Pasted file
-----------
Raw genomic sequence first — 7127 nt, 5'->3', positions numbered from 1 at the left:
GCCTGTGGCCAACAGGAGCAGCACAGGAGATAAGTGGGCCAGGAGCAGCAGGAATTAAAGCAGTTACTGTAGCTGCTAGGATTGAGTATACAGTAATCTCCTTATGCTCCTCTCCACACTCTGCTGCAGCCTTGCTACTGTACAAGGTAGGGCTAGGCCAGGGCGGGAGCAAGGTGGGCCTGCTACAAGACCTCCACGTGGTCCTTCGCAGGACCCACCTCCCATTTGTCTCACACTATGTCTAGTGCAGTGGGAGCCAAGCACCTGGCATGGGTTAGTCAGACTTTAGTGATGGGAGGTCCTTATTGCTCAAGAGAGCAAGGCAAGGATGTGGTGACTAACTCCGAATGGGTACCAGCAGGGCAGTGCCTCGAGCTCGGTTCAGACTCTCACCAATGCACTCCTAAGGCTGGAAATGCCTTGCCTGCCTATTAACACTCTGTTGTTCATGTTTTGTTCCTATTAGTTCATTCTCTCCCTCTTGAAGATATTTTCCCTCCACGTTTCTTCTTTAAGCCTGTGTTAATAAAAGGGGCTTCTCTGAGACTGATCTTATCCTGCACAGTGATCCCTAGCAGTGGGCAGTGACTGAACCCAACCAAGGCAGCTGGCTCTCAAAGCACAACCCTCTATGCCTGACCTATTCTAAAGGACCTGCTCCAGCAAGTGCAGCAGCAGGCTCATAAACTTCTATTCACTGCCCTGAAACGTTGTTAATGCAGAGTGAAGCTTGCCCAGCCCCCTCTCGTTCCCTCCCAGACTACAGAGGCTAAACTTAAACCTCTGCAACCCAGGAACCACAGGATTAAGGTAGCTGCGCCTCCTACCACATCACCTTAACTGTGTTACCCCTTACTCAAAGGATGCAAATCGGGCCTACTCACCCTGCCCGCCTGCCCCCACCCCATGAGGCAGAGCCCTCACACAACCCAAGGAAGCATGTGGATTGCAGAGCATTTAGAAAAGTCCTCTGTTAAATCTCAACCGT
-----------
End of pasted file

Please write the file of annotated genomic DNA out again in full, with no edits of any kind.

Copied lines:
Raw genomic sequence first — 7127 nt, 5'->3', positions numbered from 1 at the left:
GCCTGTGGCCAACAGGAGCAGCACAGGAGATAAGTGGGCCAGGAGCAGCAGGAATTAAAGCAGTTACTGTAGCTGCTAGGATTGAGTATACAGTAATCTCCTTATGCTCCTCTCCACACTCTGCTGCAGCCTTGCTACTGTACAAGGTAGGGCTAGGCCAGGGCGGGAGCAAGGTGGGCCTGCTACAAGACCTCCACGTGGTCCTTCGCAGGACCCACCTCCCATTTGTCTCACACTATGTCTAGTGCAGTGGGAGCCAAGCACCTGGCATGGGTTAGTCAGACTTTAGTGATGGGAGGTCCTTATTGCTCAAGAGAGCAAGGCAAGGATGTGGTGACTAACTCCGAATGGGTACCAGCAGGGCAGTGCCTCGAGCTCGGTTCAGACTCTCACCAATGCACTCCTAAGGCTGGAAATGCCTTGCCTGCCTATTAACACTCTGTTGTTCATGTTTTGTTCCTATTAGTTCATTCTCTCCCTCTTGAAGATATTTTCCCTCCACGTTTCTTCTTTAAGCCTGTGTTAATAAAAGGGGCTTCTCTGAGACTGATCTTATCCTGCACAGTGATCCCTAGCAGTGGGCAGTGACTGAACCCAACCAAGGCAGCTGGCTCTCAAAGCACAACCCTCTATGCCTGACCTATTCTAAAGGACCTGCTCCAGCAAGTGCAGCAGCAGGCTCATAAACTTCTATTCACTGCCCTGAAACGTTGTTAATGCAGAGTGAAGCTTGCCCAGCCCCCTCTCGTTCCCTCCCAGACTACAGAGGCTAAACTTAAACCTCTGCAACCCAGGAACCACAGGATTAAGGTAGCTGCGCCTCCTACCACATCACCTTAACTGTGTTACCCCTTACTCAAAGGATGCAAATCGGGCCTACTCACCCTGCCCGCCTGCCCCCACCCCATGAGGCAGAGCCCTCACACAACCCAAGGAAGCATGTGGATTGCAGAGCATTTAGAAAAGTCCTCTGTTAAATCTCAACCGT